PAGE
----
by Dominic Matteo
Great Northern, £16.99
Reviewed by Simon Creasey
From WSC 300 February 2012
He may have made fewer than 150 appearances, scoring a measly four goals in the process, but at Elland Road Dominic Matteo's name ranks right up there with other legendary figures from Leeds' halcyon days. Whether home or away, Matteo's name is sung every week by Leeds supporters to commemorate the "fucking great goal" he scored against AC Milan in a Champions League tie at the San Siro.
In this autobiography, Matteo recalls events from that fateful evening and the irreparable damage done to his relationship with his team-mates when he publicly spoke out in favour of a wage deferral to help keep the club afloat.
As well as charting the turmoil behind the scenes at Leeds, the book also contains lots of interesting nuggets for Liverpool supporters. Matteo describes his early years at Anfield, the infamous boot room and how younger members of the team were forced to "service" strippers in front of the rest of the squad at Liverpool's Christmas parties.
What is most striking about this book is the drinking and gambling fuelled by Matteo's addictive personality and the boredom that comes with being a modern day professional footballer with lots of time to kill. Matteo's taste for alcohol was legendary. As a young player he was christened "Hollow Legs" after an all-night drinking session in Dublin with the Liverpool squad two days before his Premier League debut. He admits that he came to view drinking as part of being a footballer. He would regularly knock back six pints after training with Neil Ruddock, his partner in crime.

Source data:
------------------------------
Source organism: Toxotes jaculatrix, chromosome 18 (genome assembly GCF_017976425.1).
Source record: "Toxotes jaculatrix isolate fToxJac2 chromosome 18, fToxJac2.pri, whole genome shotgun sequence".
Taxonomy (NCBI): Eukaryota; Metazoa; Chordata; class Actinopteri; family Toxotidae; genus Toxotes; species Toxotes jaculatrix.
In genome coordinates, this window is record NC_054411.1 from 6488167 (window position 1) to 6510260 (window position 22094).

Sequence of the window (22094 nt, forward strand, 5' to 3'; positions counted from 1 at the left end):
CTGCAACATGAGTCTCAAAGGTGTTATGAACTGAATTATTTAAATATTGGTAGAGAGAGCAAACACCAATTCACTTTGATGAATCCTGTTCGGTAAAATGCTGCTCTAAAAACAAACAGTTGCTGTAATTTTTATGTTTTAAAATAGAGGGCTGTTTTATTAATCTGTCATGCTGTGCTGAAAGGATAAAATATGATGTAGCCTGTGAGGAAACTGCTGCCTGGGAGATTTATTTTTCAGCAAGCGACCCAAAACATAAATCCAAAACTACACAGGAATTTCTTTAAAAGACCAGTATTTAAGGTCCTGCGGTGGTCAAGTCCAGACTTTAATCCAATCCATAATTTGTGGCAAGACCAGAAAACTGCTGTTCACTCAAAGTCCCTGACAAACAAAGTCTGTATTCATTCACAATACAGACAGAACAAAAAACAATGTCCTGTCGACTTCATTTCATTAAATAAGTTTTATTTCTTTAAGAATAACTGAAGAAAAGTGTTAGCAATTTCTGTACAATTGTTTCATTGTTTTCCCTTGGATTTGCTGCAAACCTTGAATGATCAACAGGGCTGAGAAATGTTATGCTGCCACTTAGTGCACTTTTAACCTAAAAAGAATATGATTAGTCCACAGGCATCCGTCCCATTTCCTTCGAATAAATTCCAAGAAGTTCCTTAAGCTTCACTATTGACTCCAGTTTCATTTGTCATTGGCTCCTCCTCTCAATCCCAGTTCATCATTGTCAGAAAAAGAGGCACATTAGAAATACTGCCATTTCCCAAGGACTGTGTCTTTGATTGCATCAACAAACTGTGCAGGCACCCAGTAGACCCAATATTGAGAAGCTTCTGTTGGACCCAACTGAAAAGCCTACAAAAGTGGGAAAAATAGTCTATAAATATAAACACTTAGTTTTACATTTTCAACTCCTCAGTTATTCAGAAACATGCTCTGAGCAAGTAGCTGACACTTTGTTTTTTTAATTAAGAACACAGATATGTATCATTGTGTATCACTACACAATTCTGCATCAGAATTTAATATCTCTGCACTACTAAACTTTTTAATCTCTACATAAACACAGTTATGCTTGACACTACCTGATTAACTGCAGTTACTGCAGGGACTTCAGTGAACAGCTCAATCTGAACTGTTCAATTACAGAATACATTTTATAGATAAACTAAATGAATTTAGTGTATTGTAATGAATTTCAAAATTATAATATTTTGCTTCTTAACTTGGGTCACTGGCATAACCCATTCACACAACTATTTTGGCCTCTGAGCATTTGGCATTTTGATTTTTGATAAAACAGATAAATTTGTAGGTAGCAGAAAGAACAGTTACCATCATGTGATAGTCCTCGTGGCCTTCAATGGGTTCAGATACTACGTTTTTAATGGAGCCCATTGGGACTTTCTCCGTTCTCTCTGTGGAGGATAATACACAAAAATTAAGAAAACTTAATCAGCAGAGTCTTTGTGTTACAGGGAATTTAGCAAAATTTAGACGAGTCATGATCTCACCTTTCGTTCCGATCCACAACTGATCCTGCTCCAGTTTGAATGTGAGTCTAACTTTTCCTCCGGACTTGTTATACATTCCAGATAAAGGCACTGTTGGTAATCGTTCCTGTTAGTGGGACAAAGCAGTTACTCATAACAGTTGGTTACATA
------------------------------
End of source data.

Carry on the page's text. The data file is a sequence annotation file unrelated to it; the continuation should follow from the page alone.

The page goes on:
Matteo recalls one marathon drinking session – that took place while he was injured – known affectionately as "WWW" (an abbreviation of "Warrington, Windermere, Wigan"). He almost died when Ruddock drunkenly pushed him off the back of a speed boat travelling at 40mph along Lake Windermere. There is also the surreal evening he spent getting drunk in a Leeds hotel with Luis Figo, Raúl and Roberto Carlos.
Then there was the gambling. Matteo estimates that he lost around £1 million on bad bets, after his £10,000 habit spiralled so out of control that he was forced to gamble £100,000 on the outcome of a race to recoup his losses. It is sensational stuff. But where Matteo's story differs from other football autobiographies is that there is no attempt to sensationalise what occurred.
It is an honest, down to earth account of life as a professional footballer. After reading his story you are left feeling that Matteo's career was a litany of missed opportunities. From his stop-start formative years at Liverpool, his stalled international career for England and Scotland, and the missed chance to join Arsène Wenger's team of invincibles, Matteo's career was cut short by injury. He reflects that things might have panned out differently had he looked after himself better and cut out the drinking. But then this book would have been yet another run of the mill football autobiography, rather than the riveting story it is.